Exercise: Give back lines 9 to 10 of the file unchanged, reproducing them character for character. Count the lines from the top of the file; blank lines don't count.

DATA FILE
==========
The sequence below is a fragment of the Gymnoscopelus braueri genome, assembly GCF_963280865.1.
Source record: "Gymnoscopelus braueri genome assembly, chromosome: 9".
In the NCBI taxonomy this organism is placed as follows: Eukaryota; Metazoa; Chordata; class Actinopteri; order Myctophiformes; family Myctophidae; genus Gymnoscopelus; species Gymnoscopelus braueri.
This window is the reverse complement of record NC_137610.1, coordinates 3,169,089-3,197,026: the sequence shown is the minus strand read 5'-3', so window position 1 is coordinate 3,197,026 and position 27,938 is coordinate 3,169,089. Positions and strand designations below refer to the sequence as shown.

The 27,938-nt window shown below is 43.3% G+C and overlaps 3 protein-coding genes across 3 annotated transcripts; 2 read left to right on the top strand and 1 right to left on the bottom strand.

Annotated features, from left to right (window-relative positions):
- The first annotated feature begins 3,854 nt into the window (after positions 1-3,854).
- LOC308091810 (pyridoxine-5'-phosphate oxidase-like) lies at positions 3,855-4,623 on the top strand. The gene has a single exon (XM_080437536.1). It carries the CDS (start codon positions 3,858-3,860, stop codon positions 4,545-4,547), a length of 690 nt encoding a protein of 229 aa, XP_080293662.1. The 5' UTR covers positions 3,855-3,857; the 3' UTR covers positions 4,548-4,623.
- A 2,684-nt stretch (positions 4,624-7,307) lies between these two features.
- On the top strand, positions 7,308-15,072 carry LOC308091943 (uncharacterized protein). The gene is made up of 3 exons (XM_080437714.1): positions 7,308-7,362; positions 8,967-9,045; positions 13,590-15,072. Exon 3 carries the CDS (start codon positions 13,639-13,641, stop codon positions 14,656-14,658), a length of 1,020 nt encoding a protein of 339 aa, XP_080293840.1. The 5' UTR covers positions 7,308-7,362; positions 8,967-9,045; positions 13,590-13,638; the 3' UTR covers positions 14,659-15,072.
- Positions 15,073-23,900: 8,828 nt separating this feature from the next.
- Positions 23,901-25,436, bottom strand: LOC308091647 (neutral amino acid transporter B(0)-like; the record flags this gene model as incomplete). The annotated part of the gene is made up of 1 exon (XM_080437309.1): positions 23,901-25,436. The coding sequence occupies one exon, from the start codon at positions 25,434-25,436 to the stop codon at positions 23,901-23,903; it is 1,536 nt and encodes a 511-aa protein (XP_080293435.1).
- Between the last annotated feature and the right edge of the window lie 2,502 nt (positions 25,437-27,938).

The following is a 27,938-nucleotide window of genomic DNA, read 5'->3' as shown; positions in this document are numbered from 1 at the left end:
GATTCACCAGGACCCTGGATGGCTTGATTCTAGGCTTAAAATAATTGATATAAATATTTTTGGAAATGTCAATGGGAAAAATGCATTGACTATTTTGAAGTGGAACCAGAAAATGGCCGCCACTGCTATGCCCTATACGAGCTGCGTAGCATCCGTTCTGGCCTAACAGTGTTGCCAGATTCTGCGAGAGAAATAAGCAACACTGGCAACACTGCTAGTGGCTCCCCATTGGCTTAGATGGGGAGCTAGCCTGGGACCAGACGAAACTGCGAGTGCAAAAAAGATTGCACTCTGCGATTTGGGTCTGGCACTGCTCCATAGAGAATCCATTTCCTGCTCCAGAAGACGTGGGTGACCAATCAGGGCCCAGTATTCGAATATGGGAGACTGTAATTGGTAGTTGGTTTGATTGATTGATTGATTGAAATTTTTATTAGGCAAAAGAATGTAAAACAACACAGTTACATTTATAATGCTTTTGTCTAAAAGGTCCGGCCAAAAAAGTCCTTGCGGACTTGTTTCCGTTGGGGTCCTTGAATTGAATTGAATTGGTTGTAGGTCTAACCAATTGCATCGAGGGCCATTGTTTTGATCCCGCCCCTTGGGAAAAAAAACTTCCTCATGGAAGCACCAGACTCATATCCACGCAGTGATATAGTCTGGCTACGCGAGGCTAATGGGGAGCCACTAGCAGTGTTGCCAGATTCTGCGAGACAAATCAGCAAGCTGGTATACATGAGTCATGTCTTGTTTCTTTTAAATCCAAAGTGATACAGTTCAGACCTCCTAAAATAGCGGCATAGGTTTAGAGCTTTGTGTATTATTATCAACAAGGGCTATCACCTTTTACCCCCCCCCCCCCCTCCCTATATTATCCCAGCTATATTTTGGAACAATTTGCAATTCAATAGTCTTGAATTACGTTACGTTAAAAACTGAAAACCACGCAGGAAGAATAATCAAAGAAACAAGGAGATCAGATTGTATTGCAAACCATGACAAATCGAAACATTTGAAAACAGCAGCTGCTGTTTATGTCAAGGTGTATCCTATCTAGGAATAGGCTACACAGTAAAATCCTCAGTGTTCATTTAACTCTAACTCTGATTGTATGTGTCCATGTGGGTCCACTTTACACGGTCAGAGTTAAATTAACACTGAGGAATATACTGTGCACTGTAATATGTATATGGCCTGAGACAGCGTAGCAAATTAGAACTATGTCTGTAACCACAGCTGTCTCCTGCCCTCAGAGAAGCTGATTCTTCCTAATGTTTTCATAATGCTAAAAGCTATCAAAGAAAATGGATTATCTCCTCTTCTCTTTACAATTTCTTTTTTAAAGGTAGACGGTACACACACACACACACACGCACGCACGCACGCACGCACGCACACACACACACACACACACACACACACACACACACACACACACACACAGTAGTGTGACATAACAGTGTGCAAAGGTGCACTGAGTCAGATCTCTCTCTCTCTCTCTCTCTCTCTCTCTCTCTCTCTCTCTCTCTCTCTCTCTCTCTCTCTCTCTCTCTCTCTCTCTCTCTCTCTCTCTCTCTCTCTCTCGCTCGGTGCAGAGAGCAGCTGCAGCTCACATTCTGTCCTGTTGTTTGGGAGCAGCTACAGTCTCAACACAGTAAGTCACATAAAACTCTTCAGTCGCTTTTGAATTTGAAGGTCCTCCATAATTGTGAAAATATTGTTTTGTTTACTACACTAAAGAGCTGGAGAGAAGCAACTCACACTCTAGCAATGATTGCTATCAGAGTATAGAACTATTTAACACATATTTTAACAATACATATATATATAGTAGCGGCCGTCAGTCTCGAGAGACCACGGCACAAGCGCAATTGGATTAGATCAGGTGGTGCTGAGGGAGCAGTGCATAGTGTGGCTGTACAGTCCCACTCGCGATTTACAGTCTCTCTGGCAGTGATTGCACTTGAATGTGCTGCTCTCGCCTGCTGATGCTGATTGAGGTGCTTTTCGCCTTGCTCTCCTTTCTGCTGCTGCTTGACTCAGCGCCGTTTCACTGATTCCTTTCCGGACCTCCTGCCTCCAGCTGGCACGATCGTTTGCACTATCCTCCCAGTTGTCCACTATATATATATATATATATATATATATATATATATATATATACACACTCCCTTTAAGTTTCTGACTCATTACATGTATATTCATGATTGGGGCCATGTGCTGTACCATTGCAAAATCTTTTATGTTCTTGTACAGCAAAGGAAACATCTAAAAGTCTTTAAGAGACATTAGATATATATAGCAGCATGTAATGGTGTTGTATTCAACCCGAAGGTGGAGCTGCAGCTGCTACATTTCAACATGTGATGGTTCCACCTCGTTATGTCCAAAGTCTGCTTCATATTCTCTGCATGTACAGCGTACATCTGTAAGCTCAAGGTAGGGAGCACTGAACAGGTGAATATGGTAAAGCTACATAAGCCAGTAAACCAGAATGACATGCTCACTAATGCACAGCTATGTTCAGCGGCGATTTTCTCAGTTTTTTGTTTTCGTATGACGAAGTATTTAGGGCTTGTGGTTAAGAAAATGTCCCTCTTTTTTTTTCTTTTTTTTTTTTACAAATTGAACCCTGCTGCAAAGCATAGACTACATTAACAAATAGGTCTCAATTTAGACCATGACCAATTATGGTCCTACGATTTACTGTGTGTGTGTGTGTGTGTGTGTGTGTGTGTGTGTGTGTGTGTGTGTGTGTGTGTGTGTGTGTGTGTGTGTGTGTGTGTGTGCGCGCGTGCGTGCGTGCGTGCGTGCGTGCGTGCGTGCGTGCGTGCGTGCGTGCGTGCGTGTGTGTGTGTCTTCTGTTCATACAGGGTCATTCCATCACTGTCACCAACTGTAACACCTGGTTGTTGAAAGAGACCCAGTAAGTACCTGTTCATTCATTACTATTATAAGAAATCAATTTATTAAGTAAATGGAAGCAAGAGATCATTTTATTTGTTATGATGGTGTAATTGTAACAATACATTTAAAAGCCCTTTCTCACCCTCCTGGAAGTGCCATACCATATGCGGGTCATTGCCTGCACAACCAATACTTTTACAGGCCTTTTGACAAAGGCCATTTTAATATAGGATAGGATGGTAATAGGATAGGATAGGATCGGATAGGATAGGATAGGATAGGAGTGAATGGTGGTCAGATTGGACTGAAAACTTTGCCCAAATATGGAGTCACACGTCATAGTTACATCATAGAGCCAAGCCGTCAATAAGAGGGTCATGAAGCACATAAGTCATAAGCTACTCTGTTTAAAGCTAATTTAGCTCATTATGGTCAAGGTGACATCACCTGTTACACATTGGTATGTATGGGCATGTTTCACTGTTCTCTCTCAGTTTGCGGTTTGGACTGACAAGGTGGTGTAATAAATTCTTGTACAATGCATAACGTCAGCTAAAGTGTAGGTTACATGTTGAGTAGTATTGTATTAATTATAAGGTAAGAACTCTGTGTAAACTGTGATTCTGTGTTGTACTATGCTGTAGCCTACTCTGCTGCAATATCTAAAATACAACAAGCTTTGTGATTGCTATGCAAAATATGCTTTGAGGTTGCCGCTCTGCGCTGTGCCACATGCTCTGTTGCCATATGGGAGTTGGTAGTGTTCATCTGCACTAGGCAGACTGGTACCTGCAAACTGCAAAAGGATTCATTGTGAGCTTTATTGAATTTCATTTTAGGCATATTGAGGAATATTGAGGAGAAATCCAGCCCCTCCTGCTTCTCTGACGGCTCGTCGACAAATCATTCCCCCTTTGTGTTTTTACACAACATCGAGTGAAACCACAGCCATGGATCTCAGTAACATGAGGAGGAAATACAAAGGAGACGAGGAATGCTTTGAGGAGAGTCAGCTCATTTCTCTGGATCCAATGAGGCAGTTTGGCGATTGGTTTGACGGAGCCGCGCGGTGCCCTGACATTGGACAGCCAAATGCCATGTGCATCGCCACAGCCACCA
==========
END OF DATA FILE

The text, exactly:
- A 2,684-nt stretch (positions 4,624-7,307) lies between these two features.
- On the top strand, positions 7,308-15,072 carry LOC308091943 (uncharacterized protein). The gene is made up of 3 exons (XM_080437714.1): positions 7,308-7,362; positions 8,967-9,045; positions 13,590-15,072. Exon 3 carries the CDS (start codon positions 13,639-13,641, stop codon positions 14,656-14,658), a length of 1,020 nt encoding a protein of 339 aa, XP_080293840.1. The 5' UTR covers positions 7,308-7,362; positions 8,967-9,045; positions 13,590-13,638; the 3' UTR covers positions 14,659-15,072.